The international Court of Arbitration for Sport (CAS) has pushed the decision on two Russian swimmers removed from the Olympic Games that begin on Saturday to the International Olympic Committee (IOC) ad-hoc panel.
An independent report commissioned by the World Anti-Doping Agency (WADA), referred to as the “McLaren IP report,” found that Vlad Morozov and Nikita Lobintsev, along with Daria Ustinova, were involved in a Russian state-sponsored program to make positive doping tests disappear. Morozov and Lobintsev, citing many clean tests run by doping agencies outside of the control of Russia, have both chosen to appeal that decision to the CAS, while Ustinova has not.
The case, the first to be heard by the CAS in Rio (among 18 – already a new record for one edition of the Olympic Games), was heard in front of the IOC on July 31st. The case was adjourned, to allow the parties to provide additional information, but has now been pushed before the IOC’s three-member ad-hoc committee to decide their eligibility for the Olympics. Initially, the IOC had given international sports federations (IFs) the authority to make final decisions on athletes, but took back final authority after wildly-varying levels of enforcement by the IFs.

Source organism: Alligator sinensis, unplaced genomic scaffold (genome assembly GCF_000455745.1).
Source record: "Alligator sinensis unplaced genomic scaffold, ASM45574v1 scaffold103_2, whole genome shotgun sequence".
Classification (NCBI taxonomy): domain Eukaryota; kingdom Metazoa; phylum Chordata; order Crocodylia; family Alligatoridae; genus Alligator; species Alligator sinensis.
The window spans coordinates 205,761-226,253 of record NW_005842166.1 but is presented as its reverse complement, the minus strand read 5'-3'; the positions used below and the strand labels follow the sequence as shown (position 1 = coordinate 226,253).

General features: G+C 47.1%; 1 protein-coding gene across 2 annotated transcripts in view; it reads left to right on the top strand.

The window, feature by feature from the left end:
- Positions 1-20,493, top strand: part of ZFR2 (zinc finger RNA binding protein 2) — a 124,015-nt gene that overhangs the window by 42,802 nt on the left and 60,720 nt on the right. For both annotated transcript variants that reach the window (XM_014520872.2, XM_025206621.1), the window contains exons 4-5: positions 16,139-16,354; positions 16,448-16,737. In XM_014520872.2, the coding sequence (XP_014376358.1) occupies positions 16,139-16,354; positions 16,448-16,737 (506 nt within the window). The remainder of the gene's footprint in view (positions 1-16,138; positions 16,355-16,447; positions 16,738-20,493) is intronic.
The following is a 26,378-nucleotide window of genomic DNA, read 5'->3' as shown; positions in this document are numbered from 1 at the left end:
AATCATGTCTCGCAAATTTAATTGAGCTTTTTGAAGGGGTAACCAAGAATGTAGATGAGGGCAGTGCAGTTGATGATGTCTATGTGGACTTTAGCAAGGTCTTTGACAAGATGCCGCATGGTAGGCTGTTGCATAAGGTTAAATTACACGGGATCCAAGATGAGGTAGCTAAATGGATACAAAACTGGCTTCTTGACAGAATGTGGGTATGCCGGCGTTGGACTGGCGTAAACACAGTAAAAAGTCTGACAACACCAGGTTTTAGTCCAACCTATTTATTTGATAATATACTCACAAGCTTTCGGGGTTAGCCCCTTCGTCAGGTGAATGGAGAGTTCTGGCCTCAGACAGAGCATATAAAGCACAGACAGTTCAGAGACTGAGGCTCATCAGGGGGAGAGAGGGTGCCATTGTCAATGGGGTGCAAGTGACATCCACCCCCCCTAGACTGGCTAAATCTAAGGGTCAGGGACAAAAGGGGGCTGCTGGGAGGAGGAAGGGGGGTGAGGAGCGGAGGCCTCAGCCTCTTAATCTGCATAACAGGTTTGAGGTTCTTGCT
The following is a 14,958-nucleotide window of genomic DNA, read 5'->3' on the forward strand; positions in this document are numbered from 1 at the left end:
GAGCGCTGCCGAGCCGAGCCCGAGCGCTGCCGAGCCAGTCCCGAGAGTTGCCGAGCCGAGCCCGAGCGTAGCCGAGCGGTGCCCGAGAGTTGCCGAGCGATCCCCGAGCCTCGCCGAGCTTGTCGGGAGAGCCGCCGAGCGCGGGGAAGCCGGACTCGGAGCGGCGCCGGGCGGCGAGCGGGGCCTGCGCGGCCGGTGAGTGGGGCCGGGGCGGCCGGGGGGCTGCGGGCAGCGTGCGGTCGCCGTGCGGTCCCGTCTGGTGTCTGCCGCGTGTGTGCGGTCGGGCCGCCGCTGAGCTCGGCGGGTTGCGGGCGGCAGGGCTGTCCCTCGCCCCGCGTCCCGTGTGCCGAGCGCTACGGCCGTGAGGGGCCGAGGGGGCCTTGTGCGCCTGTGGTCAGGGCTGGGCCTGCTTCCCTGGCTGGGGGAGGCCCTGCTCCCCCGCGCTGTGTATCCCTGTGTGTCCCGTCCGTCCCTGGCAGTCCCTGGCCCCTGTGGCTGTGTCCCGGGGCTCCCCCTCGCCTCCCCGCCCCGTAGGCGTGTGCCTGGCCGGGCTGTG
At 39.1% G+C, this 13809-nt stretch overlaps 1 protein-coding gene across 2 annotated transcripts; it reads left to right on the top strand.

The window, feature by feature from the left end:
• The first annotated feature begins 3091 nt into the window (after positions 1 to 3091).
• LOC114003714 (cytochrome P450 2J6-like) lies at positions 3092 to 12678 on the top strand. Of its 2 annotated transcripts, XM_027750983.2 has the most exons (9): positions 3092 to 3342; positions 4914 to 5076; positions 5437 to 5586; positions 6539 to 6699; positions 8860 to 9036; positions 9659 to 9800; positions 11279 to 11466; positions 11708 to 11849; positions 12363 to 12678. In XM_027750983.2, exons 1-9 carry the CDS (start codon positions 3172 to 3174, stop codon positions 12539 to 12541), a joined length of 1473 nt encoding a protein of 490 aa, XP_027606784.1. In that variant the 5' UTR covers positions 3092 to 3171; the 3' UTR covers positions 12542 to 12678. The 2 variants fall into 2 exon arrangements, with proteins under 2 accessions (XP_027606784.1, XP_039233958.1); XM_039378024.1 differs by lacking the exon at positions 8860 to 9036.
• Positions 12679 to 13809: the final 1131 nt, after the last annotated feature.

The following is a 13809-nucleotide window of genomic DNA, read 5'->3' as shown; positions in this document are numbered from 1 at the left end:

There were reports from lawyers and government officials in Russia that FINA would be making the final decision in this case, but FINA denied that, saying that it would remain up to the IOC.
Both Morozov and Lobintsev would be strong medal contenders if allowed to compete – Morozov individually, and both swimmers as members of Russia’s free relays. Morozov was the 2013 World Championships silver medalist in the 50 free and is a three-time World Champion in short course who has lived and trained in the United States since he was a teenager. Lobintsev is a two-time Olympic medalist, winning silver in Beijing on the Russian 800 free relay and bronze in London in the 400 free relay.
Of the 7 Russian swimmers removed from the Olympics for different reasons, only Morozov, Lobintsev, and Yulia Efimova have appealed their cases to the CAS so far. Efimova was un-nominated by the Russian Olympic Committee not because she was named in the McLaren IP report; rather, her expulsion was a result of another part of the IOC directive that any Russian athlete with a previous doping sanction be ineligible for the Olympics. Her case could set a precedent for the many other Russian athletes in different sports in a similar position.